Haiti Three Years After the Earthquake: New Books by Amy Wilentz and Jonathan Katz

FILE - In this Jan. 12, 2013 file picture a man sweeps an exposed tiled area of the earthquake-damaged Santa Ana Catholic chu
FILE - In this Jan. 12, 2013 file picture a man sweeps an exposed tiled area of the earthquake-damaged Santa Ana Catholic church, where he now lives, in Port-au-Prince, Haiti. Haiti's prime minister Laurent Lamothe says his deeply poor country is aiming to attract high-end tourists and multinational investors — instead of constant handouts — to get on its feet after the devastating 2010 earthquake. In an interview with The Associated Press, Lamothe said Saturday Jan. 26, 2013 that "Haiti is open for business." He's pushing that idea — and a bid to build up Haiti's tourism industry — in meetings with CEOs at the World Economic Forum in Davos, Switzerland. (AP Photo/Dieu Nalio Chery,File)

Having participated in three medical relief trips to Haiti in the aftermath of the earthquake which devastated Port au Prince in January 2010, it was with great anticipation that I read Jonathan Katz's The Big Truck That Went By, and Amy Wilentz's Farewell, Fred Voodoo, both released this month in conjunction with the earthquake's third anniversary.

I found both books riveting, and felt that they complemented each other perfectly. Katz's book exuded the innocent outrage of an eyewitness to the monumental calamities, natural and man-made (such as the importation of cholera to the island by the very U.N. troops supposedly there to protect the population, which has killed more than 7,500 to date), of which the world seemed all too rapidly to tire. Katz's perspective on Haiti was colored by the three years spent there working for the Associated Press, waiting, in fact, on the day of the earthquake for the phone call informing him of his next assignment, which never came: indeed, he spent the next year in Haiti as well.

Wilentz's book is much different, in perspective and in tone. Having lived in Haiti intermittently for more than 25 years, during which time she has written extensively about its turbulent recent history, Farewell, Fred Voodoo is a much more personal (and critical) assessment of the forces and people who have shaped modern Haiti. Many of these have been foreigners who have come to Haiti for their own reasons, often at odds with the needs and interests of the Haitians people themselves. Having been connected with the country and its citizens for so long, and not willing to avert her gaze even when what she sees isn't pretty, her account is a much more cynical, doubting, and wistful one. Compared with Katz's book, which presents the events it details in black and white, Wilentz's is colored almost entirely in grey, which left me wondering if any of what I had seen and encountered while there, which had at the time seemed good and noble was, in fact that.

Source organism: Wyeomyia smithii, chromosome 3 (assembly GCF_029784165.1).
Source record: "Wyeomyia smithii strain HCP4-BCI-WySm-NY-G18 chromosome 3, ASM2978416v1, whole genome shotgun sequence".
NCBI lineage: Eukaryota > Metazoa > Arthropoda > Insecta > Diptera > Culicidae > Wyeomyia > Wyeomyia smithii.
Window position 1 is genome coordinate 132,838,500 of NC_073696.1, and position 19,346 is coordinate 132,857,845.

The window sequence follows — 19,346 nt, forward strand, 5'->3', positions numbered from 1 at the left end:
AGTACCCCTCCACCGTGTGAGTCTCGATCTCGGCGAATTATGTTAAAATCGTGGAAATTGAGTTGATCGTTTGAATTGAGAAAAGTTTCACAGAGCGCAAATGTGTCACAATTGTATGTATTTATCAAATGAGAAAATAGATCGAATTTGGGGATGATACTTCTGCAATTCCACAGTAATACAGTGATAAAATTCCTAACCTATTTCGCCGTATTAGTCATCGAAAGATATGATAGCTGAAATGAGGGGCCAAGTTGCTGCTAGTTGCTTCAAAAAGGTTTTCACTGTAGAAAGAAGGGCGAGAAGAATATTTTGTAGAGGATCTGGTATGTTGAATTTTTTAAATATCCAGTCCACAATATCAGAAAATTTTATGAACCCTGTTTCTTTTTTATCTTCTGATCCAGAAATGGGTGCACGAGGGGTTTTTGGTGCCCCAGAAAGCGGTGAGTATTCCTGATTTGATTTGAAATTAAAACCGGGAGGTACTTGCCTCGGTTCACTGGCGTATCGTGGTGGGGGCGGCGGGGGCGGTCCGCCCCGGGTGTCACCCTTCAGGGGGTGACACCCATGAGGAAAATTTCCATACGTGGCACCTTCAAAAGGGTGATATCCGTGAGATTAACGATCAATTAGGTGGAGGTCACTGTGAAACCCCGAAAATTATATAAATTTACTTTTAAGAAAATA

Describing many of the foreign do-gooders who descended on Haiti to pursue their own agendas, often without any attempt to coordinate these efforts with the Haitian government itself, Wilentz writes: "many outsiders in Haiti -- not all, of course -- want to feel for a moment like adventurers, explorers, heroes, saints, or mobile sovereigns, or at least to feel a little better about themselves. They want to experience the zest of committing altruism, thus the admiring comment about Sean Penn, pointing out that he's doing something in Haiti 'that he doesn't have to.'" Going further, she pointedly criticizes those who "appropriate the pain of others for [their] own personal gain, personal gain being not just money, but fame, self-glorification, moral standing."

Wilentz is unsparing in her praise of Dr. Megan Coffee, the infectious disease physician who came to Port au Prince a few weeks after the earthquake and has been there ever since, caring for patients with tuberculosis (and having met Dr. Coffee myself while there, I, too, was and remain immensely impressed by her selflessness and dedication). However, apart from Dr. Coffee, almost no one else escapes Wilentz's critical eye unscathed, herself included. "All the outsiders who come to Haiti and come again, and never absolutely leave, are expats of a kind. What is it they get out of Haiti? This is the mystery I was trying to solve after all. What do I get out of Haiti? What draws me back, looked at unromantically?" Reading this gave me pause, and I confess to still struggling with how to answer that question, even now that a few weeks have passed since first reading this passage.

And that, after all, is a measure of a book's strength: its ability to linger with the reader long after she or he is done reading it, and to provoke reflection and contemplation. Farewell, Fred Voodoo does exactly that, and anyone fortunate (and dedicated) enough to read both it and The Big Truck That Went By will come away with a greater understanding not only of just how catastrophic the earthquake was for a country already facing enormous challenges, but also of just how much harm well-intentioned yet poorly executed foreign aid can cause.

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